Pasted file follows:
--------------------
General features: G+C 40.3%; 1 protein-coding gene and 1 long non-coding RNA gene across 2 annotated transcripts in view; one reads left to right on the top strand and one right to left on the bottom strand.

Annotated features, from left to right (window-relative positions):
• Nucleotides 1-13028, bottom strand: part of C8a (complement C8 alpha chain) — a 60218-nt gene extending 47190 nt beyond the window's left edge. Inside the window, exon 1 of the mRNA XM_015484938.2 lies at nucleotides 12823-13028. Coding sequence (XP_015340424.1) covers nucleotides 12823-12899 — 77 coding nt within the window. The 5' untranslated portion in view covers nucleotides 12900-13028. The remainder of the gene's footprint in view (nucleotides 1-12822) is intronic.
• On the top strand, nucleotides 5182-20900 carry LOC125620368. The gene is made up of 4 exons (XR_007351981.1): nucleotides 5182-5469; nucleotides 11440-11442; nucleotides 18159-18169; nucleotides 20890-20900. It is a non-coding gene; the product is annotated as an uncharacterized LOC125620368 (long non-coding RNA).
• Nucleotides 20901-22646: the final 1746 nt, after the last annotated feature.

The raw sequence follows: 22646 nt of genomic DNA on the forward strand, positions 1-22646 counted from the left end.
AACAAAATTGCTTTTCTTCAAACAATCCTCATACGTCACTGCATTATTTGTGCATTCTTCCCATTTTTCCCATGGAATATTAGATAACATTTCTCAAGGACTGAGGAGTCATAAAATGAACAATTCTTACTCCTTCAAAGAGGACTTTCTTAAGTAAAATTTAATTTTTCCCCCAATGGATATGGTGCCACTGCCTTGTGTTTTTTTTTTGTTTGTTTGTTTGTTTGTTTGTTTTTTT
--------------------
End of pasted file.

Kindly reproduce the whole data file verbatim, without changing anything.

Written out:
General features: G+C 40.3%; 1 protein-coding gene and 1 long non-coding RNA gene across 2 annotated transcripts in view; one reads left to right on the top strand and one right to left on the bottom strand.

Annotated features, from left to right (window-relative positions):
• Nucleotides 1-13028, bottom strand: part of C8a (complement C8 alpha chain) — a 60218-nt gene extending 47190 nt beyond the window's left edge. Inside the window, exon 1 of the mRNA XM_015484938.2 lies at nucleotides 12823-13028. Coding sequence (XP_015340424.1) covers nucleotides 12823-12899 — 77 coding nt within the window. The 5' untranslated portion in view covers nucleotides 12900-13028. The remainder of the gene's footprint in view (nucleotides 1-12822) is intronic.
• On the top strand, nucleotides 5182-20900 carry LOC125620368. The gene is made up of 4 exons (XR_007351981.1): nucleotides 5182-5469; nucleotides 11440-11442; nucleotides 18159-18169; nucleotides 20890-20900. It is a non-coding gene; the product is annotated as an uncharacterized LOC125620368 (long non-coding RNA).
• Nucleotides 20901-22646: the final 1746 nt, after the last annotated feature.

The raw sequence follows: 22646 nt of genomic DNA on the forward strand, positions 1-22646 counted from the left end.
AACAAAATTGCTTTTCTTCAAACAATCCTCATACGTCACTGCATTATTTGTGCATTCTTCCCATTTTTCCCATGGAATATTAGATAACATTTCTCAAGGACTGAGGAGTCATAAAATGAACAATTCTTACTCCTTCAAAGAGGACTTTCTTAAGTAAAATTTAATTTTTCCCCCAATGGATATGGTGCCACTGCCTTGTGTTTTTTTTTTGTTTGTTTGTTTGTTTGTTTGTTTTTTT